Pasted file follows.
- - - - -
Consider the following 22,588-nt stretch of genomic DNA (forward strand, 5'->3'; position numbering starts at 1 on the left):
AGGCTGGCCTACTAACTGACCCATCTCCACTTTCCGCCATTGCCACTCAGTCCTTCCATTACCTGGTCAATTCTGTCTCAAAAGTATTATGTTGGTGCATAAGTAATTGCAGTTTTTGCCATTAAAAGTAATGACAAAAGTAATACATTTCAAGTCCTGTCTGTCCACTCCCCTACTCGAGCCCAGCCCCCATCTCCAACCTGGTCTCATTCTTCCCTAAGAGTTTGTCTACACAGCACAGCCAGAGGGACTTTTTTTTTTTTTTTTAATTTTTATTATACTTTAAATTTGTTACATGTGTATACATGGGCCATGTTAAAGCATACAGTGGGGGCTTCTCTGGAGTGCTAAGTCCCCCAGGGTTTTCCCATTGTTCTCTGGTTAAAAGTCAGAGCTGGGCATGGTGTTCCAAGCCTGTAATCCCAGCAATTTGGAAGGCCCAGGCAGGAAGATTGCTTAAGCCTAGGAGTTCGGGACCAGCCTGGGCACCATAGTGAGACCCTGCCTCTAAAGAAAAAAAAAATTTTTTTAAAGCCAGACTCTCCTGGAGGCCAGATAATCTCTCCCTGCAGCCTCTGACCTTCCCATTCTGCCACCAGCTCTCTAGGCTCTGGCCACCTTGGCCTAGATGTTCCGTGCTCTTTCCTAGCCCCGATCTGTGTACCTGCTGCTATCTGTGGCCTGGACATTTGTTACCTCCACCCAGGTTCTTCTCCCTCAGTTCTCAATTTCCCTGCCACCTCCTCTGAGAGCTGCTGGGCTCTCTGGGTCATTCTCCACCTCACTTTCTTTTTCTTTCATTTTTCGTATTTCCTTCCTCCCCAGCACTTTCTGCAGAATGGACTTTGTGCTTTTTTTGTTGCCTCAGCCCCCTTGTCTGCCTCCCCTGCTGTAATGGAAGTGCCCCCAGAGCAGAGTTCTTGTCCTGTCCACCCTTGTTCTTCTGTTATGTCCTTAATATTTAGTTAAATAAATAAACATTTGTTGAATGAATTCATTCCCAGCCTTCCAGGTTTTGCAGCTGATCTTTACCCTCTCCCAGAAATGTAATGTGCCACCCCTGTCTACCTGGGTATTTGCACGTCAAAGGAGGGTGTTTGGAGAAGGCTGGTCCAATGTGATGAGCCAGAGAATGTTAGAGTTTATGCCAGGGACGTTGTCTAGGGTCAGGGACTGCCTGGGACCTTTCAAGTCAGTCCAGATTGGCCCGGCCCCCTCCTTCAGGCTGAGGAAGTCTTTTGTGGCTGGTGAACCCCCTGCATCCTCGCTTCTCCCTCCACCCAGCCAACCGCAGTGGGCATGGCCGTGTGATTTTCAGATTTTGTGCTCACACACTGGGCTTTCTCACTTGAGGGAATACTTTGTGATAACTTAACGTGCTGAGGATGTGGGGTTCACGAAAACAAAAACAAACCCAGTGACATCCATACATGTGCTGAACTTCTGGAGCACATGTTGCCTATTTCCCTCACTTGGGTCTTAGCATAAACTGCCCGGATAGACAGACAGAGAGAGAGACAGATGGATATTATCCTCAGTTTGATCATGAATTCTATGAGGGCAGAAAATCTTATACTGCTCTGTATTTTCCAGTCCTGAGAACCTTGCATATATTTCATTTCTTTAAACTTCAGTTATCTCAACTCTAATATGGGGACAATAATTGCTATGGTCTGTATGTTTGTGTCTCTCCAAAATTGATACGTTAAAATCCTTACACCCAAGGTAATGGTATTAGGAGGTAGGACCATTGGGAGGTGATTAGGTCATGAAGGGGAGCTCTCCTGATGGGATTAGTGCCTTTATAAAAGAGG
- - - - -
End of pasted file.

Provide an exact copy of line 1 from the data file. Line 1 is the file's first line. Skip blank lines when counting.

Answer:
Consider the following 22,588-nt stretch of genomic DNA (forward strand, 5'->3'; position numbering starts at 1 on the left):